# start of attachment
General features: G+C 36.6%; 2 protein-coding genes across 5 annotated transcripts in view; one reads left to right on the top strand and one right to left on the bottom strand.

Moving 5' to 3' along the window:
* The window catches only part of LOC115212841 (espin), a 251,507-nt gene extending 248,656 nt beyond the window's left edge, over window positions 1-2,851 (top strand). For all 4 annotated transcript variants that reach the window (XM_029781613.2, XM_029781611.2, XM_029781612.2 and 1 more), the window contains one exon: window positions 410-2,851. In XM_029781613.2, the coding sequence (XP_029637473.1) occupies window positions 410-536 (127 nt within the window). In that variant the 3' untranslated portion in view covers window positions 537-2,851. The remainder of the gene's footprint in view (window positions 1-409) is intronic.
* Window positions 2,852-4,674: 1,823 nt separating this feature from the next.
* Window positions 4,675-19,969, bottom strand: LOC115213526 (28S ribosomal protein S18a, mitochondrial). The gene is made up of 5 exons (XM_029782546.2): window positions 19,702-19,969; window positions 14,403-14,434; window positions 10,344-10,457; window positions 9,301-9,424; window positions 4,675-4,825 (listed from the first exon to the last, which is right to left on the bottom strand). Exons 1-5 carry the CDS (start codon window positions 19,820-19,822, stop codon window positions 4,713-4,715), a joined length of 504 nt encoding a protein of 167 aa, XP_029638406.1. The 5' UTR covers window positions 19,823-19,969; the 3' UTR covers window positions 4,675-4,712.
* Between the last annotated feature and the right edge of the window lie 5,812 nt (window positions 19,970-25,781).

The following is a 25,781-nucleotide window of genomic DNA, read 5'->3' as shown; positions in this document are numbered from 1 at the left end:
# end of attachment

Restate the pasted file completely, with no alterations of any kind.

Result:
General features: G+C 36.6%; 2 protein-coding genes across 5 annotated transcripts in view; one reads left to right on the top strand and one right to left on the bottom strand.

Moving 5' to 3' along the window:
* The window catches only part of LOC115212841 (espin), a 251,507-nt gene extending 248,656 nt beyond the window's left edge, over window positions 1-2,851 (top strand). For all 4 annotated transcript variants that reach the window (XM_029781613.2, XM_029781611.2, XM_029781612.2 and 1 more), the window contains one exon: window positions 410-2,851. In XM_029781613.2, the coding sequence (XP_029637473.1) occupies window positions 410-536 (127 nt within the window). In that variant the 3' untranslated portion in view covers window positions 537-2,851. The remainder of the gene's footprint in view (window positions 1-409) is intronic.
* Window positions 2,852-4,674: 1,823 nt separating this feature from the next.
* Window positions 4,675-19,969, bottom strand: LOC115213526 (28S ribosomal protein S18a, mitochondrial). The gene is made up of 5 exons (XM_029782546.2): window positions 19,702-19,969; window positions 14,403-14,434; window positions 10,344-10,457; window positions 9,301-9,424; window positions 4,675-4,825 (listed from the first exon to the last, which is right to left on the bottom strand). Exons 1-5 carry the CDS (start codon window positions 19,820-19,822, stop codon window positions 4,713-4,715), a joined length of 504 nt encoding a protein of 167 aa, XP_029638406.1. The 5' UTR covers window positions 19,823-19,969; the 3' UTR covers window positions 4,675-4,712.
* Between the last annotated feature and the right edge of the window lie 5,812 nt (window positions 19,970-25,781).

The following is a 25,781-nucleotide window of genomic DNA, read 5'->3' as shown; positions in this document are numbered from 1 at the left end: